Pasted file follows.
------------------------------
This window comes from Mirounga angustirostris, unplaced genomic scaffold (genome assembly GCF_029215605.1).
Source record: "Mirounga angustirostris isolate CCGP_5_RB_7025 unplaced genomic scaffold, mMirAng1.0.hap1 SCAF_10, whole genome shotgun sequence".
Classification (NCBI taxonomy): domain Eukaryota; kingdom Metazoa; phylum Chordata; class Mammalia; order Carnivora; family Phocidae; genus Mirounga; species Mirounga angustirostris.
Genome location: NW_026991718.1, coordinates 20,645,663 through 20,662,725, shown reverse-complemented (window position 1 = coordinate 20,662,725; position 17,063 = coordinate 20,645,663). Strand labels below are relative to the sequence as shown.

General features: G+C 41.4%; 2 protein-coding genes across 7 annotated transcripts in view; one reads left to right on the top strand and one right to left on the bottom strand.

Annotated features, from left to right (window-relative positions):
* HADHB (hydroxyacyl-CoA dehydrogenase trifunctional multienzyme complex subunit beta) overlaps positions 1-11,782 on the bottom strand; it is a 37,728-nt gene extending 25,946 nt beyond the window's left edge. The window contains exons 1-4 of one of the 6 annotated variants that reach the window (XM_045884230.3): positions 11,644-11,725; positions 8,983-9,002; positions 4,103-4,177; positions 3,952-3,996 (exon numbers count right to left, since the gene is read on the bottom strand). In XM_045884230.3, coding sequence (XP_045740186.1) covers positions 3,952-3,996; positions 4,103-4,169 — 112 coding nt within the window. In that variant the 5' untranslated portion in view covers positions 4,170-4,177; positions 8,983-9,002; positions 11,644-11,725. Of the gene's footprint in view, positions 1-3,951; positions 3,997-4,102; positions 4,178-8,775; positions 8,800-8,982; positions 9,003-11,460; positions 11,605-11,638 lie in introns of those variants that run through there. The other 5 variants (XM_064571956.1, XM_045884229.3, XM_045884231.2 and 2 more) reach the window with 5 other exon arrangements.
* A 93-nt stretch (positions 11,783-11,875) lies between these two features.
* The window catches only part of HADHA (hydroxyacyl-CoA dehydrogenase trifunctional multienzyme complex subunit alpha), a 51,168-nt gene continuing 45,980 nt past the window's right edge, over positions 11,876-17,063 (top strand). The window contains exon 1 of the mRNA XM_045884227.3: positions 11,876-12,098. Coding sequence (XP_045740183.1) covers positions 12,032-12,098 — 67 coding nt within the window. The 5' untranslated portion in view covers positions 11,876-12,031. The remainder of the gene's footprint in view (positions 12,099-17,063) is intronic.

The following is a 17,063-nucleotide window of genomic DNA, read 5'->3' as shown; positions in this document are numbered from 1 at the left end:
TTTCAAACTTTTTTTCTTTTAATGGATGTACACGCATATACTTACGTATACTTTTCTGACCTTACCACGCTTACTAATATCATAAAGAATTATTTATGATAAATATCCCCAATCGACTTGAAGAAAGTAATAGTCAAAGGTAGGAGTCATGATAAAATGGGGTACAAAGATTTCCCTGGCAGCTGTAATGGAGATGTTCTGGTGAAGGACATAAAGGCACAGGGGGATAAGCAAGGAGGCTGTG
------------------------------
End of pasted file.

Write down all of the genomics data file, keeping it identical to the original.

This window comes from Mirounga angustirostris, unplaced genomic scaffold (genome assembly GCF_029215605.1).
Source record: "Mirounga angustirostris isolate CCGP_5_RB_7025 unplaced genomic scaffold, mMirAng1.0.hap1 SCAF_10, whole genome shotgun sequence".
Classification (NCBI taxonomy): domain Eukaryota; kingdom Metazoa; phylum Chordata; class Mammalia; order Carnivora; family Phocidae; genus Mirounga; species Mirounga angustirostris.
Genome location: NW_026991718.1, coordinates 20,645,663 through 20,662,725, shown reverse-complemented (window position 1 = coordinate 20,662,725; position 17,063 = coordinate 20,645,663). Strand labels below are relative to the sequence as shown.

General features: G+C 41.4%; 2 protein-coding genes across 7 annotated transcripts in view; one reads left to right on the top strand and one right to left on the bottom strand.

Annotated features, from left to right (window-relative positions):
* HADHB (hydroxyacyl-CoA dehydrogenase trifunctional multienzyme complex subunit beta) overlaps positions 1-11,782 on the bottom strand; it is a 37,728-nt gene extending 25,946 nt beyond the window's left edge. The window contains exons 1-4 of one of the 6 annotated variants that reach the window (XM_045884230.3): positions 11,644-11,725; positions 8,983-9,002; positions 4,103-4,177; positions 3,952-3,996 (exon numbers count right to left, since the gene is read on the bottom strand). In XM_045884230.3, coding sequence (XP_045740186.1) covers positions 3,952-3,996; positions 4,103-4,169 — 112 coding nt within the window. In that variant the 5' untranslated portion in view covers positions 4,170-4,177; positions 8,983-9,002; positions 11,644-11,725. Of the gene's footprint in view, positions 1-3,951; positions 3,997-4,102; positions 4,178-8,775; positions 8,800-8,982; positions 9,003-11,460; positions 11,605-11,638 lie in introns of those variants that run through there. The other 5 variants (XM_064571956.1, XM_045884229.3, XM_045884231.2 and 2 more) reach the window with 5 other exon arrangements.
* A 93-nt stretch (positions 11,783-11,875) lies between these two features.
* The window catches only part of HADHA (hydroxyacyl-CoA dehydrogenase trifunctional multienzyme complex subunit alpha), a 51,168-nt gene continuing 45,980 nt past the window's right edge, over positions 11,876-17,063 (top strand). The window contains exon 1 of the mRNA XM_045884227.3: positions 11,876-12,098. Coding sequence (XP_045740183.1) covers positions 12,032-12,098 — 67 coding nt within the window. The 5' untranslated portion in view covers positions 11,876-12,031. The remainder of the gene's footprint in view (positions 12,099-17,063) is intronic.

The following is a 17,063-nucleotide window of genomic DNA, read 5'->3' as shown; positions in this document are numbered from 1 at the left end:
TTTCAAACTTTTTTTCTTTTAATGGATGTACACGCATATACTTACGTATACTTTTCTGACCTTACCACGCTTACTAATATCATAAAGAATTATTTATGATAAATATCCCCAATCGACTTGAAGAAAGTAATAGTCAAAGGTAGGAGTCATGATAAAATGGGGTACAAAGATTTCCCTGGCAGCTGTAATGGAGATGTTCTGGTGAAGGACATAAAGGCACAGGGGGATAAGCAAGGAGGCTGTG